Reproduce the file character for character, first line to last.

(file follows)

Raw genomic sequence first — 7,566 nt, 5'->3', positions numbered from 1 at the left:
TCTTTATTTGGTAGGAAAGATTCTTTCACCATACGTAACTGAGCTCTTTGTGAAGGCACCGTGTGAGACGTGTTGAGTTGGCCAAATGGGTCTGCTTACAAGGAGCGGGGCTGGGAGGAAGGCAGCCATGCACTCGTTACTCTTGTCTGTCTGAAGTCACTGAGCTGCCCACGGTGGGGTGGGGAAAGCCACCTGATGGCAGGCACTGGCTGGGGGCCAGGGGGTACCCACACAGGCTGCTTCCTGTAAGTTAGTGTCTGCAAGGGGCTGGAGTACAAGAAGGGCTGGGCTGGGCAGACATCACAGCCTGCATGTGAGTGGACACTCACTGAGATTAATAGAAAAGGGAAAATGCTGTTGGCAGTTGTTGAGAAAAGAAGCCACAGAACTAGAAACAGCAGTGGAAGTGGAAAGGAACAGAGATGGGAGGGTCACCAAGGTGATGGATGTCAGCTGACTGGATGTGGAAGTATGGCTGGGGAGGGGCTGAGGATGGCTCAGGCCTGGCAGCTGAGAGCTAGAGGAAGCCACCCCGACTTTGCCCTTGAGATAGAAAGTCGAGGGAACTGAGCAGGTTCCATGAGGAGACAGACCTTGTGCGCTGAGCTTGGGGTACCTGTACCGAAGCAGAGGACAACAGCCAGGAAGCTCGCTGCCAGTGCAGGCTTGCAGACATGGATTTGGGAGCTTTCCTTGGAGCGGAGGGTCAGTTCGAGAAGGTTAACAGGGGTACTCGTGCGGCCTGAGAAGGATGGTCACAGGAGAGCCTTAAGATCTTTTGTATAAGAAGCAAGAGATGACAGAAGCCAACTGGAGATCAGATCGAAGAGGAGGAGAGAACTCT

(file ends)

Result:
Raw genomic sequence first — 7,566 nt, 5'->3', positions numbered from 1 at the left:
TCTTTATTTGGTAGGAAAGATTCTTTCACCATACGTAACTGAGCTCTTTGTGAAGGCACCGTGTGAGACGTGTTGAGTTGGCCAAATGGGTCTGCTTACAAGGAGCGGGGCTGGGAGGAAGGCAGCCATGCACTCGTTACTCTTGTCTGTCTGAAGTCACTGAGCTGCCCACGGTGGGGTGGGGAAAGCCACCTGATGGCAGGCACTGGCTGGGGGCCAGGGGGTACCCACACAGGCTGCTTCCTGTAAGTTAGTGTCTGCAAGGGGCTGGAGTACAAGAAGGGCTGGGCTGGGCAGACATCACAGCCTGCATGTGAGTGGACACTCACTGAGATTAATAGAAAAGGGAAAATGCTGTTGGCAGTTGTTGAGAAAAGAAGCCACAGAACTAGAAACAGCAGTGGAAGTGGAAAGGAACAGAGATGGGAGGGTCACCAAGGTGATGGATGTCAGCTGACTGGATGTGGAAGTATGGCTGGGGAGGGGCTGAGGATGGCTCAGGCCTGGCAGCTGAGAGCTAGAGGAAGCCACCCCGACTTTGCCCTTGAGATAGAAAGTCGAGGGAACTGAGCAGGTTCCATGAGGAGACAGACCTTGTGCGCTGAGCTTGGGGTACCTGTACCGAAGCAGAGGACAACAGCCAGGAAGCTCGCTGCCAGTGCAGGCTTGCAGACATGGATTTGGGAGCTTTCCTTGGAGCGGAGGGTCAGTTCGAGAAGGTTAACAGGGGTACTCGTGCGGCCTGAGAAGGATGGTCACAGGAGAGCCTTAAGATCTTTTGTATAAGAAGCAAGAGATGACAGAAGCCAACTGGAGATCAGATCGAAGAGGAGGAGAGAACTCT